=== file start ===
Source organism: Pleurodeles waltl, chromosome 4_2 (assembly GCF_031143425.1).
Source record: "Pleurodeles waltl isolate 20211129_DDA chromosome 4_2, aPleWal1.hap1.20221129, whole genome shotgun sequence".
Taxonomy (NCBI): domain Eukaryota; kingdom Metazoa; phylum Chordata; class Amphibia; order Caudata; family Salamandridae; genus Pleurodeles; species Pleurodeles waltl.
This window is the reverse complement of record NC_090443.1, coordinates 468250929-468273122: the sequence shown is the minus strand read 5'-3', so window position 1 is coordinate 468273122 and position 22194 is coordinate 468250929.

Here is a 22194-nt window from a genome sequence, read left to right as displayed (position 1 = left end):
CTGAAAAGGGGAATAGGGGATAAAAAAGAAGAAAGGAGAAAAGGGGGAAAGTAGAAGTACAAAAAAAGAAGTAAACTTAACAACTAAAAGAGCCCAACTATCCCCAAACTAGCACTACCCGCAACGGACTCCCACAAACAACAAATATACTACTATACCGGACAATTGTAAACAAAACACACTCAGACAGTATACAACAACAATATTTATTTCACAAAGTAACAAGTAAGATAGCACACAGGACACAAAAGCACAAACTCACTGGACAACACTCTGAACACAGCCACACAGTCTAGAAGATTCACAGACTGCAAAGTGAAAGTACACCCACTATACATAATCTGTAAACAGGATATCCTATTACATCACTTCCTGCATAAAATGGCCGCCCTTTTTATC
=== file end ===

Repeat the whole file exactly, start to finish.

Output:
Source organism: Pleurodeles waltl, chromosome 4_2 (assembly GCF_031143425.1).
Source record: "Pleurodeles waltl isolate 20211129_DDA chromosome 4_2, aPleWal1.hap1.20221129, whole genome shotgun sequence".
Taxonomy (NCBI): domain Eukaryota; kingdom Metazoa; phylum Chordata; class Amphibia; order Caudata; family Salamandridae; genus Pleurodeles; species Pleurodeles waltl.
This window is the reverse complement of record NC_090443.1, coordinates 468250929-468273122: the sequence shown is the minus strand read 5'-3', so window position 1 is coordinate 468273122 and position 22194 is coordinate 468250929.

Here is a 22194-nt window from a genome sequence, read left to right as displayed (position 1 = left end):
CTGAAAAGGGGAATAGGGGATAAAAAAGAAGAAAGGAGAAAAGGGGGAAAGTAGAAGTACAAAAAAAGAAGTAAACTTAACAACTAAAAGAGCCCAACTATCCCCAAACTAGCACTACCCGCAACGGACTCCCACAAACAACAAATATACTACTATACCGGACAATTGTAAACAAAACACACTCAGACAGTATACAACAACAATATTTATTTCACAAAGTAACAAGTAAGATAGCACACAGGACACAAAAGCACAAACTCACTGGACAACACTCTGAACACAGCCACACAGTCTAGAAGATTCACAGACTGCAAAGTGAAAGTACACCCACTATACATAATCTGTAAACAGGATATCCTATTACATCACTTCCTGCATAAAATGGCCGCCCTTTTTATC